Women diagnosed with ovarian cancer have a variety of treatment options, including surgery, chemotherapy, hormone therapy, targeted therapy, immunotherapy and radiation. Most often, patients receive combinations of these treatments.
When a woman is first diagnosed with ovarian cancer, the treatment program corresponds to the cancer’s stage. More advanced cancers generally require more aggressive treatments.
In addition, Tumor Blueprints – diagnostic tests that identify the molecular characteristics of each patient’s tumor – can help clinicians prioritize treatments by consolidating information from the tumor’s molecular profile. NCCN guidelines recommend that all patients with recurrent cancer obtain tumor testing for genomic alterations in BRCA 1/2 and other genomic change scores, such as mutation burden or microsatellite status.
Here are the most common treatment options:
- Surgery is conducted to diagnose (confirm that it is cancer), stage (determine how far it has spread) and remove as much tumor as possible. This is called debulking the tumor. In most cases, surgeons remove the uterus, ovaries and fallopian tubes and take samples (or biopsies) from the surface of other tissues inside the pelvic and abdominal cavities. Unfortunately, surgery rarely gets all of the cancer, which means patients must have additional treatments.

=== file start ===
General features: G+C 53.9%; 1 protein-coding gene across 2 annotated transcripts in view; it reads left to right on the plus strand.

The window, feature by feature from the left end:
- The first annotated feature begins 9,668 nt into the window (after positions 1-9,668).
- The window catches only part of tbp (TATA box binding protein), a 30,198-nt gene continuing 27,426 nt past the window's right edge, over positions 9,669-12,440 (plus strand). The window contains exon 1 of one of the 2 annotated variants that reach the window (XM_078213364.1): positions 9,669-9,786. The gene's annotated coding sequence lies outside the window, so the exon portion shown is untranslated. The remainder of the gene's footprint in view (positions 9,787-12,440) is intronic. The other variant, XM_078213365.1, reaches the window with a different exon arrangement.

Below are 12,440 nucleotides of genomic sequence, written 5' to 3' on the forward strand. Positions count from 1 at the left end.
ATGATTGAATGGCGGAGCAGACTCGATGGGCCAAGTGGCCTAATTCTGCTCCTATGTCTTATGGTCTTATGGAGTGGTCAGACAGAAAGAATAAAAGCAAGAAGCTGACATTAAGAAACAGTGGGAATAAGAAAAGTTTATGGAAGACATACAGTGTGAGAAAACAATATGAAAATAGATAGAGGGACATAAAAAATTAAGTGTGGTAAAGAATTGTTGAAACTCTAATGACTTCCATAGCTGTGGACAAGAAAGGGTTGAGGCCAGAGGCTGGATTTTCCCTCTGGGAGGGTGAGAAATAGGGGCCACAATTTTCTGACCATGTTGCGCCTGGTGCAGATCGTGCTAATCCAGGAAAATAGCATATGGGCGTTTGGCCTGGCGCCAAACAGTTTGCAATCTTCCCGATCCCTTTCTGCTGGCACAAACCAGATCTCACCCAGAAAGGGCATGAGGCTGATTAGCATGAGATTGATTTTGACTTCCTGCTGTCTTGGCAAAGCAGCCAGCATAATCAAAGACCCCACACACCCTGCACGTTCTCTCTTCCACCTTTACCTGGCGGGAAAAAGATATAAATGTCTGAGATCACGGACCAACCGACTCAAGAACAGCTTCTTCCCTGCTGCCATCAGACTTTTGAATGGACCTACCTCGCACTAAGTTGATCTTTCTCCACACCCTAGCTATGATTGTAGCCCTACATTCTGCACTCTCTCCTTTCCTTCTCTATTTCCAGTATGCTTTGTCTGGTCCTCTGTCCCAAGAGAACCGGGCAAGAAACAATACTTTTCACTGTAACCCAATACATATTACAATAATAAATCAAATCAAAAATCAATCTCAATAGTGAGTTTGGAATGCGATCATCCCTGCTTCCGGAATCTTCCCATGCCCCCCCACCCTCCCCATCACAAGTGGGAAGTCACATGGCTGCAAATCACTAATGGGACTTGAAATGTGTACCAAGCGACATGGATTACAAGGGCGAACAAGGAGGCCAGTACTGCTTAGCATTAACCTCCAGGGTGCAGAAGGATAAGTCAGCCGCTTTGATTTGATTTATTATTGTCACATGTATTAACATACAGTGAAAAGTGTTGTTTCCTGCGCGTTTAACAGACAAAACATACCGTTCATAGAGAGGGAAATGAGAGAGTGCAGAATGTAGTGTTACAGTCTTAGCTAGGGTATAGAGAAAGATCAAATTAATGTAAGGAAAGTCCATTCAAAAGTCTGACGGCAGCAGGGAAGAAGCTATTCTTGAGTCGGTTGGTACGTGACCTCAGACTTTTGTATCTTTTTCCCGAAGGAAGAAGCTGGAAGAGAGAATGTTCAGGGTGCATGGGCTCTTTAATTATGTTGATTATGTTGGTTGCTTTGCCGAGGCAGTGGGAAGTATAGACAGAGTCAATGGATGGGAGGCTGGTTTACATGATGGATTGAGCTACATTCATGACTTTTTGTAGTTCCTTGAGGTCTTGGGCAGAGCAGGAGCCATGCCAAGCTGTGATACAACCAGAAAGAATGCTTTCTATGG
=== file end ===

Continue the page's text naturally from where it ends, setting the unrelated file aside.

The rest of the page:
- Chemotherapy damages tumor DNA to foster cell death or interferes with other important cellular mechanisms. Tumor cells are particularly susceptible to this damage since they divide more often than most normal cells. Unfortunately, the DNA in normal cells can also be damaged. Chemotherapy is a systemic treatment, which means it is infused through the blood and goes throughout the body. Most ovarian cancers are treated with a platinum compound to damage DNA, such as carboplatin, and a taxane to interfere with cell division, such as paclitaxel (Taxol).
- Radiation therapy (also called radiotherapy) uses high doses of radiation to kill cancer cells. Radiation is more targeted than chemotherapy, which can be an advantage or a disadvantage. Though it may do less systemic damage, it could also miss some of the cancer. It is most often used palliatively to shrink tumors when they are causing painful symptoms.
- Because hormones can stimulate growth in some ovarian cancers, there are a number of therapies designed to prevent tumors from being triggered by them. For example, tamoxifen, which is more often used to treat breast cancer, can be used to block estrogen activity in tumor cells. Other drugs, like letrozole (Femara) reduce estrogen production.
- Targeted therapies work by hitting specific biological mechanisms that help tumors survive and grow. Bevacizumab (Avastin) targets a protein called VEGF, which stimulates the production of blood vessels to help feed growing tumors. PARP inhibitors, such as olaparib (Lynparza), interfere with DNA repair mechanisms. The goal is to allow DNA damage to accumulate in tumor cells until they die.